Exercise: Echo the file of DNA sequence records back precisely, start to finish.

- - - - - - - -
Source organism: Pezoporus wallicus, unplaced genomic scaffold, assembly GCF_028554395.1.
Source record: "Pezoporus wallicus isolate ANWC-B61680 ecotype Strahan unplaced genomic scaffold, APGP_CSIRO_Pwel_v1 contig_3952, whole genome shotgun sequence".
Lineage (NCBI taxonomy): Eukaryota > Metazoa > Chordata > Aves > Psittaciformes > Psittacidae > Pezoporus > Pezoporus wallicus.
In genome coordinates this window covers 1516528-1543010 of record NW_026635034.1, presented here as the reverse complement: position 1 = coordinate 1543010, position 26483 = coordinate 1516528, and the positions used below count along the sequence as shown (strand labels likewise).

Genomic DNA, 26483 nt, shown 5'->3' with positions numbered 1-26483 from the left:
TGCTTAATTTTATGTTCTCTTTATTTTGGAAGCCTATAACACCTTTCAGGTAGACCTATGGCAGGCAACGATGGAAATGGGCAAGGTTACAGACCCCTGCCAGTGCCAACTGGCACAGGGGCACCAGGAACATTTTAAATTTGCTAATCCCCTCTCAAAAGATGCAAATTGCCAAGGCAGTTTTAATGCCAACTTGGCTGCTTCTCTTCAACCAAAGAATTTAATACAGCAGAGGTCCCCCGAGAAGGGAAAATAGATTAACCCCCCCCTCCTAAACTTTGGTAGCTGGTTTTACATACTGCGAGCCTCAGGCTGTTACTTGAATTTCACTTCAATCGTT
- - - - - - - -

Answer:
Source organism: Pezoporus wallicus, unplaced genomic scaffold, assembly GCF_028554395.1.
Source record: "Pezoporus wallicus isolate ANWC-B61680 ecotype Strahan unplaced genomic scaffold, APGP_CSIRO_Pwel_v1 contig_3952, whole genome shotgun sequence".
Lineage (NCBI taxonomy): Eukaryota > Metazoa > Chordata > Aves > Psittaciformes > Psittacidae > Pezoporus > Pezoporus wallicus.
In genome coordinates this window covers 1516528-1543010 of record NW_026635034.1, presented here as the reverse complement: position 1 = coordinate 1543010, position 26483 = coordinate 1516528, and the positions used below count along the sequence as shown (strand labels likewise).

Genomic DNA, 26483 nt, shown 5'->3' with positions numbered 1-26483 from the left:
TGCTTAATTTTATGTTCTCTTTATTTTGGAAGCCTATAACACCTTTCAGGTAGACCTATGGCAGGCAACGATGGAAATGGGCAAGGTTACAGACCCCTGCCAGTGCCAACTGGCACAGGGGCACCAGGAACATTTTAAATTTGCTAATCCCCTCTCAAAAGATGCAAATTGCCAAGGCAGTTTTAATGCCAACTTGGCTGCTTCTCTTCAACCAAAGAATTTAATACAGCAGAGGTCCCCCGAGAAGGGAAAATAGATTAACCCCCCCCTCCTAAACTTTGGTAGCTGGTTTTACATACTGCGAGCCTCAGGCTGTTACTTGAATTTCACTTCAATCGTT